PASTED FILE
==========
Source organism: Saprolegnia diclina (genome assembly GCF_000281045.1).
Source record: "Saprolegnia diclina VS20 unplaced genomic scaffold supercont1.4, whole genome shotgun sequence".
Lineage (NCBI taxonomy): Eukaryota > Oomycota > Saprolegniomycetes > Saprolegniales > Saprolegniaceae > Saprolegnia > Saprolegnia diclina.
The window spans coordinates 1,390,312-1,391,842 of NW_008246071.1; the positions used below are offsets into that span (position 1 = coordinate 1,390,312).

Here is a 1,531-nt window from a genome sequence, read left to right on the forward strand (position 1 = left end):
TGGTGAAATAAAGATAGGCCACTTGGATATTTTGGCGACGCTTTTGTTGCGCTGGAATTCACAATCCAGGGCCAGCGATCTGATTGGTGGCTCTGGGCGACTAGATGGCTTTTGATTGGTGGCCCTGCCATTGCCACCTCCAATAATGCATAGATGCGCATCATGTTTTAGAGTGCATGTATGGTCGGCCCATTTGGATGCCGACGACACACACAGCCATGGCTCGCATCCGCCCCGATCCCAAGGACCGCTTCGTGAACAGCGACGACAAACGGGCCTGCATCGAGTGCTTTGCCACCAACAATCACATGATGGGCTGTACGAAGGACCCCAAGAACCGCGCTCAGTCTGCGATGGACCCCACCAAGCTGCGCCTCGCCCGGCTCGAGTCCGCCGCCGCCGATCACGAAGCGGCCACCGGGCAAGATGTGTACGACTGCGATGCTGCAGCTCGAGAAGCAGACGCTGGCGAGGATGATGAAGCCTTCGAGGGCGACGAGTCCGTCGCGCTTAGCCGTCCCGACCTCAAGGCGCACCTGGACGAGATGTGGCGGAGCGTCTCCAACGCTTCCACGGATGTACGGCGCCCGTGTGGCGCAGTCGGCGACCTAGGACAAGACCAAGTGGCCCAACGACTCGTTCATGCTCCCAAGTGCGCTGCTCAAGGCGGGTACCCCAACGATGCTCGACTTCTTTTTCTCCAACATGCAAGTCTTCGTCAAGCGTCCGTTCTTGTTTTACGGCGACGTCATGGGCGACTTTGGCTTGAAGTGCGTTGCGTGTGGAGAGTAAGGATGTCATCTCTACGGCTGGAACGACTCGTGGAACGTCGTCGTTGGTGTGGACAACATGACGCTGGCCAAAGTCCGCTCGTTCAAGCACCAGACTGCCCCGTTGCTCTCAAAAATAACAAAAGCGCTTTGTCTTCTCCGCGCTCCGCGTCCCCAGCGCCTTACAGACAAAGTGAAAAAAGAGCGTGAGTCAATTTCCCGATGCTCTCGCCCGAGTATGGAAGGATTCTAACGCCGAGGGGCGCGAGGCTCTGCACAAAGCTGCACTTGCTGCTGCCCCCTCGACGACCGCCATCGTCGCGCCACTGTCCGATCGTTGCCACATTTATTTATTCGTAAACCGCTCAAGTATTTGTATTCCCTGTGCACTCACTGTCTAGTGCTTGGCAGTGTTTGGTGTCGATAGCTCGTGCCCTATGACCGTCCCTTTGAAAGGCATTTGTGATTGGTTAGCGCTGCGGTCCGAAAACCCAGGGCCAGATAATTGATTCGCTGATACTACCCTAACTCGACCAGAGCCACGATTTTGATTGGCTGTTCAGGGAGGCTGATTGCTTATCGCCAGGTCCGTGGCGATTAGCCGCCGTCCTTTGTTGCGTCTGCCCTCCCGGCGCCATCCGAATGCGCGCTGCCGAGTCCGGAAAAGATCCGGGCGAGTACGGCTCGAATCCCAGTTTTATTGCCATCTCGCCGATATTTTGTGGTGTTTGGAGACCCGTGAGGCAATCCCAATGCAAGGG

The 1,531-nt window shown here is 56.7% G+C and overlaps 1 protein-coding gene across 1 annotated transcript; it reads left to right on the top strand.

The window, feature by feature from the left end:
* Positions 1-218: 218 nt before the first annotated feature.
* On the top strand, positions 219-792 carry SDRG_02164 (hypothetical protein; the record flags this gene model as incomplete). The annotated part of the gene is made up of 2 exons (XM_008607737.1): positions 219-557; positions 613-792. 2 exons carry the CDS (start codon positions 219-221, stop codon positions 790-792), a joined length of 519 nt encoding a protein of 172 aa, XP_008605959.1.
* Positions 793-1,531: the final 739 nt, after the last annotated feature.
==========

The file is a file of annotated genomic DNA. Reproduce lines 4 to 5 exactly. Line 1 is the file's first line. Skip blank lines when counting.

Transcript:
The window spans coordinates 1,390,312-1,391,842 of NW_008246071.1; the positions used below are offsets into that span (position 1 = coordinate 1,390,312).

Here is a 1,531-nt window from a genome sequence, read left to right on the forward strand (position 1 = left end):